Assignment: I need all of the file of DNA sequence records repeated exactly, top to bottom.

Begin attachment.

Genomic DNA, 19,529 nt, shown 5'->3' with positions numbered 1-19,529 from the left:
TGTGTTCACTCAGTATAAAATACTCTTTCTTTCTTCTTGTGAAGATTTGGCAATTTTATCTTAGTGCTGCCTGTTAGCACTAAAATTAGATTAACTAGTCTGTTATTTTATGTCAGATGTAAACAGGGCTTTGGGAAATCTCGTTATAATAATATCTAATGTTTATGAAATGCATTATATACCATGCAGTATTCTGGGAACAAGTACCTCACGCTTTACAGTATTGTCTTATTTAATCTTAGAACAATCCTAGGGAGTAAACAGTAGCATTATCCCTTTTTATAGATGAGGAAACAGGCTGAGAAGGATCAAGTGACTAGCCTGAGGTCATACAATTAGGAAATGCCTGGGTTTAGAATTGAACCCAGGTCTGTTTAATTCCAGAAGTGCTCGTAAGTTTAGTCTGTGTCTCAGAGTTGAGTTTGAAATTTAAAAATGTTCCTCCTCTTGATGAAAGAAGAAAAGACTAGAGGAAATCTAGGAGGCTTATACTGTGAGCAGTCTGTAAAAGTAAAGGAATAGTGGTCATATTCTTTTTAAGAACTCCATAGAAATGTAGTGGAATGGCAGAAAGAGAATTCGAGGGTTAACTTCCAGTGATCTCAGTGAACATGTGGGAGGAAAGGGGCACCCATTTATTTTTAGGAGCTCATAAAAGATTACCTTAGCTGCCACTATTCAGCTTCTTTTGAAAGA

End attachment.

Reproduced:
Genomic DNA, 19,529 nt, shown 5'->3' with positions numbered 1-19,529 from the left:
TGTGTTCACTCAGTATAAAATACTCTTTCTTTCTTCTTGTGAAGATTTGGCAATTTTATCTTAGTGCTGCCTGTTAGCACTAAAATTAGATTAACTAGTCTGTTATTTTATGTCAGATGTAAACAGGGCTTTGGGAAATCTCGTTATAATAATATCTAATGTTTATGAAATGCATTATATACCATGCAGTATTCTGGGAACAAGTACCTCACGCTTTACAGTATTGTCTTATTTAATCTTAGAACAATCCTAGGGAGTAAACAGTAGCATTATCCCTTTTTATAGATGAGGAAACAGGCTGAGAAGGATCAAGTGACTAGCCTGAGGTCATACAATTAGGAAATGCCTGGGTTTAGAATTGAACCCAGGTCTGTTTAATTCCAGAAGTGCTCGTAAGTTTAGTCTGTGTCTCAGAGTTGAGTTTGAAATTTAAAAATGTTCCTCCTCTTGATGAAAGAAGAAAAGACTAGAGGAAATCTAGGAGGCTTATACTGTGAGCAGTCTGTAAAAGTAAAGGAATAGTGGTCATATTCTTTTTAAGAACTCCATAGAAATGTAGTGGAATGGCAGAAAGAGAATTCGAGGGTTAACTTCCAGTGATCTCAGTGAACATGTGGGAGGAAAGGGGCACCCATTTATTTTTAGGAGCTCATAAAAGATTACCTTAGCTGCCACTATTCAGCTTCTTTTGAAAGA